ATTN: Hayley Romer
60 Madison Avenue
6th Floor: The Atlantic
New York, NY 10010
Dear Brad Girson:
I’m writing to you about the Massacre of the black wall street Graphic Novel . I am representing the voice of Dick Rowland .
I , Dick Rowland, was accused of assaulting a white woman. I am here to inform you this ruined my reputation because I am a black male and the information was only one sided .
First I would like to say I was detained and beaten. I was scared and devastated , in the state of Oklahoma police wanted to silence me and thought I should not be heard because I am a black male. And my version of the story should be believed. I have a voice to use .
The whole state accused me of assaulting a white woman and when i tried using my only weapon i had to use was my mouth i was silenced by the police they didn’t bother to hear me or even question . The police just tried to bring the white woman to light . While the police brought the news to light nobody believed me except one person whose name was Dr . Alicia Odewale. Dr. Odewale was an Assistant professor at the University of Tulsa . She was African American so she knew the struggle and how it was to be labeled as a victim without proof and justice ! Dr. Odewale wanted to make a change and I continued to help her .
I would like to question the state of Oklahoma,because even though I am colored I have a voice to use. I want to ask should I be able to speak up for what I believe in?
P.S. I know I’m dead, but I would still appreciate it if you write me back.
Thank you for your post Ny’Aira!
I really enjoyed the perspective change on this issue. I think you prove a really strong point about how African-American are treated and labeled as criminals even if they haven’t committed any kind of crime or violence in general. I believe you really show that in statements like: “The whole state accused me of assaulting a white woman and when I tried using my only weapon i had to use was my mouth i was silenced by the police they didn’t bother to hear me or even question.”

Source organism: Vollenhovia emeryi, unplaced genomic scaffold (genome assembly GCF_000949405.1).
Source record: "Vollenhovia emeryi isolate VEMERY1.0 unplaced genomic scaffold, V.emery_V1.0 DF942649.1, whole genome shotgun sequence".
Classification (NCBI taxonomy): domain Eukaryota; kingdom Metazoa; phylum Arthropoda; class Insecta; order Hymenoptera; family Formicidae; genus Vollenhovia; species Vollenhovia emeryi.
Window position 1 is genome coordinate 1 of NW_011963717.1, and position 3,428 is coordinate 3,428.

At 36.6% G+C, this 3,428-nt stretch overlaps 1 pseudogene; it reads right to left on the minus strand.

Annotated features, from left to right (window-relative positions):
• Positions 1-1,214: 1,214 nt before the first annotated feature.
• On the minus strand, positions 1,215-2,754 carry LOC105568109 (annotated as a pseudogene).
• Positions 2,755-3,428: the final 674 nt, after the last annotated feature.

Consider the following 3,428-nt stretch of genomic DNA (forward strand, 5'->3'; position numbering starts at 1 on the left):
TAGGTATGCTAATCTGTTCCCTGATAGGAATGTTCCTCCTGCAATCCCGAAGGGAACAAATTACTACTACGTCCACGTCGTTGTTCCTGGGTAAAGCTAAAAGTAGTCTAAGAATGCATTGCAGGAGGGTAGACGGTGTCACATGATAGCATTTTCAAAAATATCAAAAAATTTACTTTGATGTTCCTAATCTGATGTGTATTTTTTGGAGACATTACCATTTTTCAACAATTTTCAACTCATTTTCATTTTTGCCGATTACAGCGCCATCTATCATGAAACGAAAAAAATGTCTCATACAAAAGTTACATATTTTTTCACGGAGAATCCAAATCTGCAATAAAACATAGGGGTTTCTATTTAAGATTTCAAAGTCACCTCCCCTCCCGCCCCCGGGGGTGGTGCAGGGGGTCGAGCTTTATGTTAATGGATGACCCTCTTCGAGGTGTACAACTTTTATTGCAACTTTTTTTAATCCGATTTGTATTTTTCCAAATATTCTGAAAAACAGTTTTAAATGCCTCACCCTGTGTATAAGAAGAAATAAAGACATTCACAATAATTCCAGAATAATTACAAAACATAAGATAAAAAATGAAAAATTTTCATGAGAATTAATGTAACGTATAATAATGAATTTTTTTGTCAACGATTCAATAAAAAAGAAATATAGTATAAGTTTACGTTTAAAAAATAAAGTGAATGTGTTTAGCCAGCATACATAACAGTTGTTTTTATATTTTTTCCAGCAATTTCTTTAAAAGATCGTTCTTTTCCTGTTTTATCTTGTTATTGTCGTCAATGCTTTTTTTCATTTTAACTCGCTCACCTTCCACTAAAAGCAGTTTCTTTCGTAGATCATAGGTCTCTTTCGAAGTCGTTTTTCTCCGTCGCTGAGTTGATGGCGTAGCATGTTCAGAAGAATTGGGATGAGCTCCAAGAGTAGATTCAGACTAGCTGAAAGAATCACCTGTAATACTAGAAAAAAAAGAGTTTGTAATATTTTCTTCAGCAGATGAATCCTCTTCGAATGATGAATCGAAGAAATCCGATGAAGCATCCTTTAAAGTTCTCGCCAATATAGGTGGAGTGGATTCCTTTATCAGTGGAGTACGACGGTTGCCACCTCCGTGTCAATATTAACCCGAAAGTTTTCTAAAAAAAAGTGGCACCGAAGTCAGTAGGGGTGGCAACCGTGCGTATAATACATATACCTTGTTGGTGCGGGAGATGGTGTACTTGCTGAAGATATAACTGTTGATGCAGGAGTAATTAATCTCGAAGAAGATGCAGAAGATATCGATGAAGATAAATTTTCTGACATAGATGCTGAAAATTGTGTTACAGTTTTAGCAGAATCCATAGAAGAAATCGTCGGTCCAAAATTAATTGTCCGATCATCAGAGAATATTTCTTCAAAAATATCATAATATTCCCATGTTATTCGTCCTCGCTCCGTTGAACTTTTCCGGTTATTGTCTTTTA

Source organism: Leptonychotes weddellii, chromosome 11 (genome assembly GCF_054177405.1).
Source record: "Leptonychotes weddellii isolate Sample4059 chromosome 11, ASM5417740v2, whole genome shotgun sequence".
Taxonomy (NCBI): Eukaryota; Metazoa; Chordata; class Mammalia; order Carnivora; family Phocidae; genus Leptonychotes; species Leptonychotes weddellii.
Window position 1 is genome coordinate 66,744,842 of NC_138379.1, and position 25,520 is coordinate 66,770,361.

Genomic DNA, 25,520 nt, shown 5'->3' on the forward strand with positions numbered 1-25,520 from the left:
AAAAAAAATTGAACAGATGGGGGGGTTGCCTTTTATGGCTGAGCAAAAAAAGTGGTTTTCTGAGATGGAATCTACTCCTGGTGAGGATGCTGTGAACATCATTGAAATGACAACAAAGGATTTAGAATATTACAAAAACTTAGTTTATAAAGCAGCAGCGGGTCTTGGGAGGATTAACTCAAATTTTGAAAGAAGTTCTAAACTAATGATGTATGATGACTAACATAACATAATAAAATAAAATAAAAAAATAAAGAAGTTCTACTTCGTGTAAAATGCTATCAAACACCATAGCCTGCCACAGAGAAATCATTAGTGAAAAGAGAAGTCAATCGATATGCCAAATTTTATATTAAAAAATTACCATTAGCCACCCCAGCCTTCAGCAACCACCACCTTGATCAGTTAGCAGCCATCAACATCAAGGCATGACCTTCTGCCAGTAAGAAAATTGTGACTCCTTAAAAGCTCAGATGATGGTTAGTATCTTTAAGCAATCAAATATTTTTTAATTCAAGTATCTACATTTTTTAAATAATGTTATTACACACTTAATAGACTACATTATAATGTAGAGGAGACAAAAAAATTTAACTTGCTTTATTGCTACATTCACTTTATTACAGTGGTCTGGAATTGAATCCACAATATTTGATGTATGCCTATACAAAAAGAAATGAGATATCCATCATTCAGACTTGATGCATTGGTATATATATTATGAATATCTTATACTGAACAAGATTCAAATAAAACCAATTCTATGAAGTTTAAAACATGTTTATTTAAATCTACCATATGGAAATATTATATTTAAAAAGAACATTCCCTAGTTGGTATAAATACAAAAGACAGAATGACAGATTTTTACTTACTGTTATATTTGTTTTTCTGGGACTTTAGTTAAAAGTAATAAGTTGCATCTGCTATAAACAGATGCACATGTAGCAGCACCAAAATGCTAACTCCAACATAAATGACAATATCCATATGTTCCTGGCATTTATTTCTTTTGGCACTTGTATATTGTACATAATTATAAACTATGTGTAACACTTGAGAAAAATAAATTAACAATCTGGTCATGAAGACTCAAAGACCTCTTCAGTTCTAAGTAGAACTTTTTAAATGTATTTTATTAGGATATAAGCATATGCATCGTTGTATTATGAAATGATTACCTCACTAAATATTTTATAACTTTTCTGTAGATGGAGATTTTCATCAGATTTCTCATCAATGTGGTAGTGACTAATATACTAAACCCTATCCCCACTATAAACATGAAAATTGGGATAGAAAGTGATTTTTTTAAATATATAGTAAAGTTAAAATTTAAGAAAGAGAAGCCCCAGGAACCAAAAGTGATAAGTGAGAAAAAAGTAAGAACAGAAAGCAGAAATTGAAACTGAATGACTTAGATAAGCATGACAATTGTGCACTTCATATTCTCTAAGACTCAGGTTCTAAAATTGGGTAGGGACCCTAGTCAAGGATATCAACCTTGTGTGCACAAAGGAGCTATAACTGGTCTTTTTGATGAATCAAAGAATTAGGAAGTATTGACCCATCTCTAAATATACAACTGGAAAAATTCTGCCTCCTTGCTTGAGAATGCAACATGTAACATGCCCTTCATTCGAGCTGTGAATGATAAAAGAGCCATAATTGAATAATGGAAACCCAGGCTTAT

The whole paragraph really speaks up to me because even if I am a white male, I am Queer and I had experiences where I was labeled in ways that didn’t quite fit me, I wasn’t able to advocate for myself . So on a really extremely small level, I relate to his experience which is not shown by history or the media.
I think even if it was a strong paragraph, I believe that to make clear that the issue is still real in today’s society you could do some research in articles like: “The Mass Criminalization of Black Americans: A Historical Overview” by Annual reviews ( https://www.annualreviews.org/doi/10.1146/annurev-criminol-060520-033306 ). I got to congratulate you on your writing and research which was really fun to read and had a little bit of humor which was truly appreciated. I look forward to your next writing and the issues that you will talk about.
I am impressed by your piece, “What if Dick Rowland Could Tell His Side of the Story?” because the Tulsa Race Massacre has stuck with me since the first time I learned about it. Simply put, it was very interesting to see someone put themselves in a mindset of Rowland to write a piece that represents how he felt. I really like the way you portrayed the fact that he was unjustly treated by the Oklahoma police.
A sentence you wrote that really resonated with me was, “i tried using my only weapon i had to use was my mouth.” I think this is a really powerful way to describe the injustice that Rowland as well as countless other POC have experienced throughout the history of the United States. Describing a voice as a weapon really pushes two ideas, a pro, and a con. The pro is that you should never feel hopeless because you are always armed with a voice, it simply depends on how you communicate. The con however is that this weapon requires others to take up their own weapon to be most effective; though this may also be seen as a positive seeing as it sheds light on the idea that strength in numbers makes anything possible.
Thanks for your writing. I look forward to seeing what you write next because from reading this, it is clear to me that you have a creative, but just voice. Seeing that people acknowledge injustice and use that terrible history to create creative pieces like yours to send a message is very encouraging; makes me think that hopefully more people will remember that acknowledging the injustices that occurred in our history will help us fight injustice today.
I liked how deeply she portrayed the voice of Dick Rowland and how it was to be a black man and not be heard. I also like the connections she made of what the state/ white mobs thought of the situation, and differing theirs from her point of view. I like how she made it more about her point of view(Dick Rowland) but still connected it to how society viewed it and how they were wrong. I also liked how she connected to the person who did believe her. This was very powerful! I also liked the ending when she asked she should be able to speak up about what she believed in because it make me connect back to him not having a voice and how they immediately believed the white woman and did the massacre. And how even though he is black, his voice still matters! And how we as African-American people matter and what we believe in also matters.